Philippine poll agency may block broadcasts of Pacquiao’s last fight
The Philippines’ election commission on Tuesday said it may bar local broadcasts of boxing icon Manny Pacquiao’s bid to win back the world welterweight title
The Philippines’ election commission on Tuesday said it may bar local broadcasts of boxing icon Manny Pacquiao’s bid to win back the world welterweight title next month because it could give him an unfair advantage over rival candidates in an election a month later.
The 37-year-old former world champion will fight American Timothy Bradley, reigning WBO welterweight champion, for a third time in April, exactly a month before he contests an election for one of 12 vacant seats in the upper house of Congress.
The bout is being billed as Pacquiao’s last fight, as the sporting hero brings down the curtain on a career that saw him crowned world champion in eight different weight divisions.
“We have some form of control, or regulatory supervision, over entities which have a franchise during the election period,” Andres Bautista, chairman of the Commission on Elections, said
Bautista said the commission could prohibit public broadcasts in the Philippines of the fight.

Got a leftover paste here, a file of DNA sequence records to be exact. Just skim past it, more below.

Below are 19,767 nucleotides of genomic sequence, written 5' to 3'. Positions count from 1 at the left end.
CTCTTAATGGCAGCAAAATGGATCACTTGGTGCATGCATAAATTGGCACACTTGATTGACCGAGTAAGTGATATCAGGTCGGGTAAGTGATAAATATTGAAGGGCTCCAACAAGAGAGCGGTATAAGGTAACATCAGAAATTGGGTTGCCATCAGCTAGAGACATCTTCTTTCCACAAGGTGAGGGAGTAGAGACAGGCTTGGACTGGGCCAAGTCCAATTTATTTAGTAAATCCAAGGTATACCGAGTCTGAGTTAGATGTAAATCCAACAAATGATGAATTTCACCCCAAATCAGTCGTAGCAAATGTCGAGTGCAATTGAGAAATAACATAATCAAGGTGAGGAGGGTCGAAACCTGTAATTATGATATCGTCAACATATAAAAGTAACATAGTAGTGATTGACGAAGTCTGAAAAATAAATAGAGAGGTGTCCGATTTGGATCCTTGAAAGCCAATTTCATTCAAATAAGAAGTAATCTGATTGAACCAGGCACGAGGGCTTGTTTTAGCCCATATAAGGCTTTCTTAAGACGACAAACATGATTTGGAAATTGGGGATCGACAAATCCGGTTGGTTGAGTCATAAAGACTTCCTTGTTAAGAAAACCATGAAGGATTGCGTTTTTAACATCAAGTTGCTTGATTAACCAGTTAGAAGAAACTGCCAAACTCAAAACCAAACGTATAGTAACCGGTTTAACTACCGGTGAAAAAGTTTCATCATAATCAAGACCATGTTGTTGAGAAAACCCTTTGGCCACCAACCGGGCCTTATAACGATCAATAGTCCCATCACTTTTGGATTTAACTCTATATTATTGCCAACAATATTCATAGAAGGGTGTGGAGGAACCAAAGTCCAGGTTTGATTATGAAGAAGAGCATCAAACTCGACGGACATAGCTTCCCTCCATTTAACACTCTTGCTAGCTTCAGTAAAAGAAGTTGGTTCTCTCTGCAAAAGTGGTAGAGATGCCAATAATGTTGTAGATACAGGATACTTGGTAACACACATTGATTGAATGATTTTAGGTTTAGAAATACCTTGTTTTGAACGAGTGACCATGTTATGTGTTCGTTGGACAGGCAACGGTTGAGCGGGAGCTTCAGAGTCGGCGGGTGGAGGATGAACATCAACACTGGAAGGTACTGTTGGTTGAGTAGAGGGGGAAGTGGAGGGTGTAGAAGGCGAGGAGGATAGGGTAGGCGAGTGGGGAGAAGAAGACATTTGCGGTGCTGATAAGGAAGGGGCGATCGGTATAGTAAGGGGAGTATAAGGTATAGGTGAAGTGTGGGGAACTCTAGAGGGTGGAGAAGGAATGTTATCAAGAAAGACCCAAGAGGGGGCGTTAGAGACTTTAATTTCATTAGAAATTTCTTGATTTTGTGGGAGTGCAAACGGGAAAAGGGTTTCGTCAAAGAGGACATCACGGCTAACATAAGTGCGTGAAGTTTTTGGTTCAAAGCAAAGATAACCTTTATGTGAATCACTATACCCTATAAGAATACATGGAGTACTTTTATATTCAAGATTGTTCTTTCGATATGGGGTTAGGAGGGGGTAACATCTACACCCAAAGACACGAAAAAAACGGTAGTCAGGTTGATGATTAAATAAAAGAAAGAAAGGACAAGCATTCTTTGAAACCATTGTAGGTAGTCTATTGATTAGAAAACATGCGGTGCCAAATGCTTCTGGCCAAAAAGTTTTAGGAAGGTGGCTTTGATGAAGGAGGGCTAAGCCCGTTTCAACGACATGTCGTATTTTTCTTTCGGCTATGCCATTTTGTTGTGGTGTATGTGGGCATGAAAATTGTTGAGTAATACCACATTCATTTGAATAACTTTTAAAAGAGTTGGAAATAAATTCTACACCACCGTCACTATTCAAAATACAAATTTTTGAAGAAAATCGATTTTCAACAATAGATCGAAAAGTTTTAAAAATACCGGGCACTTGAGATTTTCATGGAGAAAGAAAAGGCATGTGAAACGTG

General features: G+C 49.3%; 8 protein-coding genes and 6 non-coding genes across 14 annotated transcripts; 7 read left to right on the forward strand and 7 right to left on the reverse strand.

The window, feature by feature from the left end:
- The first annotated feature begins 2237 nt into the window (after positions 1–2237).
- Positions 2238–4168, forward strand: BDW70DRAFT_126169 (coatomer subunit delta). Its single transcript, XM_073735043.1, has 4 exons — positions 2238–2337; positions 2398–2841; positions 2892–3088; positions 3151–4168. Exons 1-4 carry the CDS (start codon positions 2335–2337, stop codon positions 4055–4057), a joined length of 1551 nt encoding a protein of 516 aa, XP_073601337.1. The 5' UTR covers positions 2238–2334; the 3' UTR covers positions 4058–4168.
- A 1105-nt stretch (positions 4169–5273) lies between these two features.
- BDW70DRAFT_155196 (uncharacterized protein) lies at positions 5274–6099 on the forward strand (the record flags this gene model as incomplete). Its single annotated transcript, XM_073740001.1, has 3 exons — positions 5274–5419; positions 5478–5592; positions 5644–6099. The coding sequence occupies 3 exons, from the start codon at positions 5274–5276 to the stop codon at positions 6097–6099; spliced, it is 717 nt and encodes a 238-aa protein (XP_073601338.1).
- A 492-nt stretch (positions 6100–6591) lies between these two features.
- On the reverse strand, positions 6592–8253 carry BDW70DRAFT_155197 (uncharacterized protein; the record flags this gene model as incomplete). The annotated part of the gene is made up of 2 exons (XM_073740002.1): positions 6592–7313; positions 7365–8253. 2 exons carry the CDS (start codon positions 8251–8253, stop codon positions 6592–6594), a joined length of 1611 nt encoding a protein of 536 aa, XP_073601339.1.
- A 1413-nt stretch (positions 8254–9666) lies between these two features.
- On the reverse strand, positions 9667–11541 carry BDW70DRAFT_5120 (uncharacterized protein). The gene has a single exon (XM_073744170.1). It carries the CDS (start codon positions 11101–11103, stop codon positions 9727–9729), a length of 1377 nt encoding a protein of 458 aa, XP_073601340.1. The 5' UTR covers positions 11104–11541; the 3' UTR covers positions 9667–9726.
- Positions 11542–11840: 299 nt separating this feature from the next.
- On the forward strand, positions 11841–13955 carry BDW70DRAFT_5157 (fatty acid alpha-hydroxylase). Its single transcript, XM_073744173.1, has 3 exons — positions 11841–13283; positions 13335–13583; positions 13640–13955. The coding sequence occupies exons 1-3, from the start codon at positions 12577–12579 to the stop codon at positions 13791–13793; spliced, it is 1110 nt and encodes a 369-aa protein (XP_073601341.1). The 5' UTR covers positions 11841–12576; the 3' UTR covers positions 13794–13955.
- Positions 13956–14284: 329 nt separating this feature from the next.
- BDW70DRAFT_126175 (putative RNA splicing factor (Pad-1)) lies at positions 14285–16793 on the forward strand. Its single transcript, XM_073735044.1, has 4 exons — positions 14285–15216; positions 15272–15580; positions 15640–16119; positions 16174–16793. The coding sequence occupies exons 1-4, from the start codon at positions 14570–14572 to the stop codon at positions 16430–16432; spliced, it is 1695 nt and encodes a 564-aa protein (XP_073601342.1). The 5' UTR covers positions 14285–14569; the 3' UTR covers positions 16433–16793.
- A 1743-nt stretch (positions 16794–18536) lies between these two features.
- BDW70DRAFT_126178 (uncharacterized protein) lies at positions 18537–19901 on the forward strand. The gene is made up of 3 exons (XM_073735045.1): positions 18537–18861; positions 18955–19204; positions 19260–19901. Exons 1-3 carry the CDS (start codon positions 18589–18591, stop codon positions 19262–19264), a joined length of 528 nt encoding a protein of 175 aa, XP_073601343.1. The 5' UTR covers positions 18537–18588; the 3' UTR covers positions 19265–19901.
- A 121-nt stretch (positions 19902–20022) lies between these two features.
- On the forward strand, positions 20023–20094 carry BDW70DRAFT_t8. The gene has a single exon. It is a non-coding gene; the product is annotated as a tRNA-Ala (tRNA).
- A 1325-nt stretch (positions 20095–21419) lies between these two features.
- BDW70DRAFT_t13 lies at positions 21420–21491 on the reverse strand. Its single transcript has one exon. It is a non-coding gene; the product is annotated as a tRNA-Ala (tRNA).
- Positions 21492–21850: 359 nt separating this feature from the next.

“That could be possible, but as to whether we can stop him from fighting, that's different.”
The poll body has given Pacquiao, a two-term congressman, five days to comment on the issue before making a final ruling on whether the bout violates election rules.
Bautista said the poll body’s law department has presented several options for Pacquiao, including a partial restriction on the airing of his fight.
Earlier, Pacquiao said it was difficult to postpone the bout and pointed out that he had also fought a month before polling in past elections.
Last month, a left-wing candidate and rival of Pacquiao wanted the poll body to declare the boxing match a violation of election rules as it would give the boxer an undue advantage over other candidates in the race to become a senator.
Last month, Pacquiao lost a sponsorship deal with Nike Inc, as the world’s largest sportswear-maker cancelled its contract with the Filipino boxer after he described gays as “worse than animals.”
Pacquiao remains popular in the Philippines, regardless, and opinion polls rank him 8th among four dozen candidates running for Senate seats.
On May 9, more than 54 million people in the Philippines will vote for a president, vice-president, 300 lawmakers and thousands of local government posts.